Sharon McDonald, senior extension educator and food safety specialist, center, is shown instructing a class at Duncansville Evangelical Lutheran Church. Image: Sharon McDonald
Increasing interest in eating locally grown, fresh produce has led to renewed popularity of home food preservation, a practice that can help prevent food waste and save on family food budgets, according to Penn State Extension.
If not done properly, however, loss of food, time and money are the least of one's worries, noted Sharon McDonald, Penn State Extension senior extension educator and food safety specialist.
McDonald pointed to statistics from the Centers for Disease Control, stating that home-canned vegetables are the most common cause of botulism outbreaks in the United States. From 1996 to 2014, there were 210 outbreaks of foodborne botulism reported to the CDC. Of the 145 outbreaks that were caused by home-prepared foods, 43 outbreaks, or 30 percent, were from home-canned vegetables.
The CDC reports that these outbreaks often occurred because home canners did not follow canning instructions, did not use pressure canners, ignored signs of food spoilage, or did not know they could get botulism from improperly preserved vegetables.
"Failure to use correct methods of processing and preserving food can lead to foodborne illness, with botulism being of greatest concern as shown by the CDC," McDonald said. "Techniques and recipes passed down from generation to generation might not align with modern-day food safety knowledge, and it takes just one misstep to lead to dire consequences. At Penn State Extension, we want to help consumers have a safe experience."
For those new to home food preservation, there are three primary methods: freezing, drying and canning. Of the three, freezing is the easiest, safest and most used, McDonald said.
"If you are just dabbling in home food preservation, you can start by freezing food, especially if you already have a freezer,” she said. "It requires less investment of time in preparing the food and is a great way for beginners to learn the basics of food preservation."
Vegetables and meats are the food products most commonly frozen. McDonald said there are some foods that are not good for freezing due to their high-water content, such as celery, lettuce, cabbage, cucumbers and watermelon.
McDonald explained that there are four factors responsible for most of the quality losses when it comes to frozen foods -- enzymes, air, large ice crystals and evaporation of moisture. To prevent these issues, McDonald advises people to inactivate enzymes that cause color and flavor loss over time, to freeze foods as quickly as possible and to use packaging materials specifically recommended for freezing.
These storage materials -- which should be moisture-vapor resistant, leak-proof and easy-to-seal -- can include flexible freezer bags or wraps and rigid containers. She also suggested placing labels on the items noting the content and date frozen.
Another tip -- and this applies to all methods of preserving food -- make sure foods are thoroughly washed prior to processing, and keep raw meats separate from other foods during preparation to prevent cross-contamination.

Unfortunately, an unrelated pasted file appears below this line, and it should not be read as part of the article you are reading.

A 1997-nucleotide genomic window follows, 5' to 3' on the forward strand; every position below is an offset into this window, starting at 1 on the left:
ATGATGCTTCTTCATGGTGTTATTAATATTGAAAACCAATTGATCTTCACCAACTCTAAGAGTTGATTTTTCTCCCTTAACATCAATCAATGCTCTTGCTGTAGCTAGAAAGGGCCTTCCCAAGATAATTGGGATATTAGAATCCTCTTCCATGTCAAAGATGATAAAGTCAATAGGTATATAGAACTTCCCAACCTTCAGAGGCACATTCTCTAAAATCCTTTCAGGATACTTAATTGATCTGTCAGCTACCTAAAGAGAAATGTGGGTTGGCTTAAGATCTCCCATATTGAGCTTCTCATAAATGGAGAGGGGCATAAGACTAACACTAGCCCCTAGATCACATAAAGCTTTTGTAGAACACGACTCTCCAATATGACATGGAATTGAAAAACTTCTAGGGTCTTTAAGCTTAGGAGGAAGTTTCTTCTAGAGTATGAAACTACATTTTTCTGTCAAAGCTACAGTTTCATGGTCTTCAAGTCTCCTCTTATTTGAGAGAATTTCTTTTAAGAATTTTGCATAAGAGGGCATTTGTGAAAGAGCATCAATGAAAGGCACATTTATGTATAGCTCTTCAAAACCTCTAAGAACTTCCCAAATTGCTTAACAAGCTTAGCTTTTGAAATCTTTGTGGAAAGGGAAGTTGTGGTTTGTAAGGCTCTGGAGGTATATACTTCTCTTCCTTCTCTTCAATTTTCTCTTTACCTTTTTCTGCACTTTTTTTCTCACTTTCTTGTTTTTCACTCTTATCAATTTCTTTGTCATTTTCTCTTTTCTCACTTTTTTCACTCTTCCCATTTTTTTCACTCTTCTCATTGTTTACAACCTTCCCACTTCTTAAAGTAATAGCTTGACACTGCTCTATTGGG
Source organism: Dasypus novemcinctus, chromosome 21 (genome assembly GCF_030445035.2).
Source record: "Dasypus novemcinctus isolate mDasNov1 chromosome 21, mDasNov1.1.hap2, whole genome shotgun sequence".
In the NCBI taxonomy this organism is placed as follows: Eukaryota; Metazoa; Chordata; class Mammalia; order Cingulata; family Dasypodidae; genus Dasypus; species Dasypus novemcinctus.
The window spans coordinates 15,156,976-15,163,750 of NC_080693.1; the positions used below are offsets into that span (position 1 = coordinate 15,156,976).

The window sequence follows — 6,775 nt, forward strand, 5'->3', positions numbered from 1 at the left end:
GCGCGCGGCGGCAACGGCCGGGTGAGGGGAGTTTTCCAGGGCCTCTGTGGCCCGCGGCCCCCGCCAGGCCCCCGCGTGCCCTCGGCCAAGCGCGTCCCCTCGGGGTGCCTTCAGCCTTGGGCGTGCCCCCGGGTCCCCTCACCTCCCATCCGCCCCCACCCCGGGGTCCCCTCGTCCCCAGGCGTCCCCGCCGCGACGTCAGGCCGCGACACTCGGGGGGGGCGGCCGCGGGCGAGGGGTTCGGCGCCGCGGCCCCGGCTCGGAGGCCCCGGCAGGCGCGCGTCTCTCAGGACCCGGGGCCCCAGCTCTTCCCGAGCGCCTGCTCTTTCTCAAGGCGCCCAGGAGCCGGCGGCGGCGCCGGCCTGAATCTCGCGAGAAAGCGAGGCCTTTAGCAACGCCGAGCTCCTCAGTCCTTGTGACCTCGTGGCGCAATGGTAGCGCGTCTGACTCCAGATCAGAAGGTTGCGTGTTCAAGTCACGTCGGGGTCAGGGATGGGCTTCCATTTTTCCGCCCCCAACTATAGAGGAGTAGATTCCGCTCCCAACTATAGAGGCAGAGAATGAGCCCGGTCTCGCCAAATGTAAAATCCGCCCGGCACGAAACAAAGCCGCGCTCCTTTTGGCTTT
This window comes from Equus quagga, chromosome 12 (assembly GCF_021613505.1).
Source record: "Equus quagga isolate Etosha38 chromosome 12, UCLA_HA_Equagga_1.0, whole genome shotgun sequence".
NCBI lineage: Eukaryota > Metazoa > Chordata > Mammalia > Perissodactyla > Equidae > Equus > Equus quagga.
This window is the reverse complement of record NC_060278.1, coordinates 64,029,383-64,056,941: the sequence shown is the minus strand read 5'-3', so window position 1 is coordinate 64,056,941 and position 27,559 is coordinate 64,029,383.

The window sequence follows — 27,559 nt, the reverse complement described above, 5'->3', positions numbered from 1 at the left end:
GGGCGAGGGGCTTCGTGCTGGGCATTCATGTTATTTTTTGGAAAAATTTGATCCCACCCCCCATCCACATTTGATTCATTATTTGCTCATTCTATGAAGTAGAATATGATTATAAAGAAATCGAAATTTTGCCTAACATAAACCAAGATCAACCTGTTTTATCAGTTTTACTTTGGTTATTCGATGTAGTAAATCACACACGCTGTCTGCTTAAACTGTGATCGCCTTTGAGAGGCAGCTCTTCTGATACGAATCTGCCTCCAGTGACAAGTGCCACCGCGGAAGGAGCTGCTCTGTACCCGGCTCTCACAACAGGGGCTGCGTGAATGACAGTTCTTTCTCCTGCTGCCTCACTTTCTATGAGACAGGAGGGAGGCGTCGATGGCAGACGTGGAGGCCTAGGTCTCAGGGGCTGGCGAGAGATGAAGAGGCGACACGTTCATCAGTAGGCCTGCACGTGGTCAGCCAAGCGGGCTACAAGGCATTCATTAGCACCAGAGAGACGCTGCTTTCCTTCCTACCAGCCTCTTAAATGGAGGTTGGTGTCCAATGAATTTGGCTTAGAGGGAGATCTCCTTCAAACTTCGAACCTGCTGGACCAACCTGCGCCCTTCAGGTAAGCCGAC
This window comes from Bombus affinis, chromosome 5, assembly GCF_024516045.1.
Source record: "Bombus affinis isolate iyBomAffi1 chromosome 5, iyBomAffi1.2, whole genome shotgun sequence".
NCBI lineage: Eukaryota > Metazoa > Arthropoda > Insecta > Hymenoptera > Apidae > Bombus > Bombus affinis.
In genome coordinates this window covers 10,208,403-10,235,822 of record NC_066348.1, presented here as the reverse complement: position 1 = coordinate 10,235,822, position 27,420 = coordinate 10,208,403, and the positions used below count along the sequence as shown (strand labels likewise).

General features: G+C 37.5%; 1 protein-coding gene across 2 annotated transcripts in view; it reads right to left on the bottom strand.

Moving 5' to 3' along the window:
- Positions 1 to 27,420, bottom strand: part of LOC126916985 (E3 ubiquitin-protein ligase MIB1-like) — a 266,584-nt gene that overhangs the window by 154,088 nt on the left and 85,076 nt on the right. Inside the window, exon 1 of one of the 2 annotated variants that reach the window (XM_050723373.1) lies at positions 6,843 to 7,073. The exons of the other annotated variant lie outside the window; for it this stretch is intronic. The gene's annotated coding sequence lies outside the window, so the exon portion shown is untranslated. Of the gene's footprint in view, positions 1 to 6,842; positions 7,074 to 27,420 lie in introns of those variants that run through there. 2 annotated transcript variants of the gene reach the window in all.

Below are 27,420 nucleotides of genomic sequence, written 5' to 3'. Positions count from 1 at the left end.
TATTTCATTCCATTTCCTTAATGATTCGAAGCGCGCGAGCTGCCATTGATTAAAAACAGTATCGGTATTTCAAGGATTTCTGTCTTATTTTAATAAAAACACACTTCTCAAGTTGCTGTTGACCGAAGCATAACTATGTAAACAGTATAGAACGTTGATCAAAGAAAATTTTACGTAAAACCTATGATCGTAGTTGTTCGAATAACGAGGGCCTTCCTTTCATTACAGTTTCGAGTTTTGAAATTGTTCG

Detailed information about freezing techniques can be found at Let's Preserve: Freezing Vegetables.
Drying foods is gaining popularity too, McDonald said. While there are times one can use an oven to dry foods, many people prefer to use a food dehydrator, an investment that can range from $30 to $200, depending on the size and features available.
Herbs are perhaps the easiest foods to dry, followed by fruits and vegetables such as apples, pears, peaches, plums, apricots, bananas, cantaloupe, strawberries, blueberries, carrots, celery, corn, green beans, potatoes and tomatoes. Meats can be dried as jerky.
Drying inhibits the growth of bacteria, yeasts and molds through the removal of water. However, if too much moisture remains, the food will become moldy. Conversely, overly dried foods can be too hard to eat and can lack flavor. To avoid these problems, McDonald suggests following tips at Let's Preserve: Drying Fruits and Vegetables.
Finally, there is canning, which is the more labor-intensive way to preserve foods. While most people are familiar with home-canned offerings such as tomatoes, jelly and jams, and pickles, some might not be aware that meats also are canned. In home canning, food is heated or processed in a mason jar at a specific temperature for a certain amount of time to destroy microorganisms, resulting in a vacuum-sealed container that can be safely stored at room temperature.
"Some might think of canning as an art because of pretty jars on the shelf, but there is actually a lot of science behind producing a quality and safe product," McDonald said.
She strongly advises beginners to take a workshop -- based on the current USDA recommendations on canning -- either in-person or via online videos before making the investment in necessary equipment, which can include canning jars and lids, utensils, water bath canners, and pressure canners. She also recommends using recipes that have been vetted by food scientists.
More basics on canning can be found at Let's Preserve: Basics of Home Canning. Extension also provides information on advanced canning techniques and recipes.
The Penn State Extension website has more than 20 publications in the "Let's Preserve" series and offers workshops based on research and best practices. Home food preservers also can contact their local Penn State Extension office with questions and can sign up to receive a newsletter written by extension food safety experts by selecting home food safety.
"There is so much to know and understand when it comes to preserving food," McDonald said. "At Penn State Extension, we are glad to be the 'go-to' source to help people safely enjoy their harvest all year long."